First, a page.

Contesting a will is the process of challenging the validity of the document. The process is initiated by filing a petition with the court, but anyone considering this route should have a solid understanding of the effectiveness and practicality of this legal action. Will contests are often complex and time-consuming, and it can be challenging to prove some grounds for contest.

If you are concerned about the validity of a loved one’s last will and testament, it is recommended that you speak to an estate administration attorney with experience in New York will contests.

How Practical is Contesting a Will?

Deciding on the practicality of contesting a will is an important consideration before starting the process. A major factor in this deliberation is the existence of supporting evidence. If you plan to contest a will, you must have credible evidence to support your claim that the will is invalid.

The legal standard for proving a will invalid is relatively high. There are multiple grounds for contest, and you will need to prove one of the following:

  • The testator (the person who created the will) lacked the mental capacity to create the will.

  • The will was created under duress or undue influence.

  • The will is fraudulent or a forgery.

  • The will was not properly executed according to New York laws.

Do you have evidence to support any of these reasons for challenging a will? If not, you may want to consult with an attorney about the best way forward. Even challengers with evidence would benefit from obtaining legal advice. The Mark E. Seitelman Law Offices are uniquely positioned to help people who are facing estate administration issues like will contests.

Anyone planning on contesting a will may also want to consider the timing of their challenge. There are different timeframes depending on the reasons for contesting. Once the deadline for challenging the will has passed, it is unlikely the contest will be successful.

Cost can also be a considerable factor in many people’s decision to contest a will. This process will include numerous fees and costs, and the extended timeframe for estate administration can cause additional expenses to accumulate. If you contest a will and lose, you may also be required to pay the legal fees of the opposing party.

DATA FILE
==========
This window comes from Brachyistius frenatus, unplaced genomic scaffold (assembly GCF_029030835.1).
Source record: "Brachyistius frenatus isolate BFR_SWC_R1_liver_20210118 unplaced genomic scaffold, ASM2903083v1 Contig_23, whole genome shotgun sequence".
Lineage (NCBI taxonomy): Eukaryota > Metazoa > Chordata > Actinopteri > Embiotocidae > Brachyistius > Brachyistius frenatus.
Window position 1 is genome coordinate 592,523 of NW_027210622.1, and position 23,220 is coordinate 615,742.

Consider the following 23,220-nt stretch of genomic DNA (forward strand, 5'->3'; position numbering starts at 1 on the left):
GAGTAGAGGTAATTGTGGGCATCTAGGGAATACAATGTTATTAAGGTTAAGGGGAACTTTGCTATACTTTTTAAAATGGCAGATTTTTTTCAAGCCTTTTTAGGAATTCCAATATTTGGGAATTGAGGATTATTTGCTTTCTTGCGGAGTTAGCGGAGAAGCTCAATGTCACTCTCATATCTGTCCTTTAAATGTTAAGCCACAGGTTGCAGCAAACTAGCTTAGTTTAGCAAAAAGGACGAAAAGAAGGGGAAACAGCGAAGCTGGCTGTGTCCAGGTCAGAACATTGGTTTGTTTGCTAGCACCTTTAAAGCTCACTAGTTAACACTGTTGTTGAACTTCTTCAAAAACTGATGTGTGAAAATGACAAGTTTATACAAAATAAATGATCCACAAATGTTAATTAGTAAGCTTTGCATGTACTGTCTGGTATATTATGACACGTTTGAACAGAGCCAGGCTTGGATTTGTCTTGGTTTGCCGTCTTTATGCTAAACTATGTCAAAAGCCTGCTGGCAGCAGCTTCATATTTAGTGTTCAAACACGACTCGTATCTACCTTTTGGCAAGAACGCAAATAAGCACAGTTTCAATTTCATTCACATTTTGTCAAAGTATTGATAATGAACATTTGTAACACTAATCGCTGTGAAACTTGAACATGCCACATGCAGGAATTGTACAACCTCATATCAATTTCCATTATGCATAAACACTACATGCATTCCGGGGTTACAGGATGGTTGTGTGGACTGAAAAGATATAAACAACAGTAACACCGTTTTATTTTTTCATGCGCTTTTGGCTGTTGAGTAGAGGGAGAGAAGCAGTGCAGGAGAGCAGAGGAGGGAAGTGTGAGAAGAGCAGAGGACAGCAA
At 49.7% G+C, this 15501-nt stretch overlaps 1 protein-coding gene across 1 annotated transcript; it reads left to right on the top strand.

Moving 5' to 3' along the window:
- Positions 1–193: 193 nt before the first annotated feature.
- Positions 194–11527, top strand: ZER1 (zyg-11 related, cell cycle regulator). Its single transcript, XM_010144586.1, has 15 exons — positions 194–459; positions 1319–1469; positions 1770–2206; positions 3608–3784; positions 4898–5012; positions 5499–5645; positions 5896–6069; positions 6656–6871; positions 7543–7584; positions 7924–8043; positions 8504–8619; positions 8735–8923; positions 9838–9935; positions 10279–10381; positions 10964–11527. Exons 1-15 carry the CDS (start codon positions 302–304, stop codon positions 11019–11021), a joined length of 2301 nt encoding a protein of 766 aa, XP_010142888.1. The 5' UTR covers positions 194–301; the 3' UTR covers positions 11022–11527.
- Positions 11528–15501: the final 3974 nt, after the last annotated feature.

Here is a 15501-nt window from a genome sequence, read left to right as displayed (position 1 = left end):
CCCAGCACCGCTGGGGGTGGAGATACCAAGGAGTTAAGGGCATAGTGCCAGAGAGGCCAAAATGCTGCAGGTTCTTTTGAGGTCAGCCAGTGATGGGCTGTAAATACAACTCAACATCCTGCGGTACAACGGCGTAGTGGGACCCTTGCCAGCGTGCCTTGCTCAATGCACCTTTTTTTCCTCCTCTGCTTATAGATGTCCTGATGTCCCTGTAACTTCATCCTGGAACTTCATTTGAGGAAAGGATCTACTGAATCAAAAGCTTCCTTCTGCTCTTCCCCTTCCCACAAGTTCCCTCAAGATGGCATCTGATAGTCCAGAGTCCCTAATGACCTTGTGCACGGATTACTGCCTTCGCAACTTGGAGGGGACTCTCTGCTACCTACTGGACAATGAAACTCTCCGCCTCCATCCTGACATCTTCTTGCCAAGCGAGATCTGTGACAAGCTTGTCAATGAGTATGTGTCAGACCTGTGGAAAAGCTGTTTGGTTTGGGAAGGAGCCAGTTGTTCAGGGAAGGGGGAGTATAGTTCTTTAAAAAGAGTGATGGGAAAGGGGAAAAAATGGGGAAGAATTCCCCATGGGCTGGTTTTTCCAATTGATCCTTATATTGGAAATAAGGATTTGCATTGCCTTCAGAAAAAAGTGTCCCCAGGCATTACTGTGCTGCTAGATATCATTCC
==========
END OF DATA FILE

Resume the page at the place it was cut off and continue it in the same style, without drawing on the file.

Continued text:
Is There a Statute of Limitations on Contesting a Will?

A statute of limitations is a timeframe or deadline by which a legal action must be taken. Contesting a will does have time limits that depend on the reason the will is being contested. So, how long do you have to contest a will in New York? Let’s discuss the various reasons and the statute of limitations for each one.

Lack of Capacity

If someone contests a will because they believe the testator lacked the capacity to make the will, the clock starts ticking for contesting when the will is submitted for the probate process. Anyone interested in contesting based on lack of capacity has two years from the time the will was admitted to probate.

Undue Influence

Undue influence occurs when the testator is influenced by someone when they are in a weakened mental state to divide property in a way that wasn’t their actual preference. When challenging on the grounds of undue influence, the statute of limitations is two years from entry of the will in probate or six years from the date the testator died.


A will can also be challenged if fraud or forgery is suspected. The timeframe is within two years from when the will was admitted or six years from the death of the testator.

Time limitations may be tolled or paused in some circumstances. If you have questions about your right to contest a will or if another family member is contesting a will, it is best to consult with a New York estate administration attorney for guidance.

Cost of Contesting a Will

Costs associated with probate and estate administration vary widely, and this is also true for will contests. The price will depend on the amount of time the challenge takes to resolve, the resources needed to prove the grounds for contesting the will, and whether any hurdles arise during the process. There are also court costs to consider when planning to contest a will.

Making the Decision to Contest a Loved One’s Will

Deciding to move forward with a will contest is not easy. Challenging a will often creates more stress and difficulty in an already challenging and emotional time. We understand that you have not made this decision lightly, and we are here to guide you through the process to make it as simple as possible.

Contact the Mark E. Seitelman Law Offices today to schedule your free consultation. Let us take some of the burden from you so you can focus on grieving your loved one and settling their estate as they intended.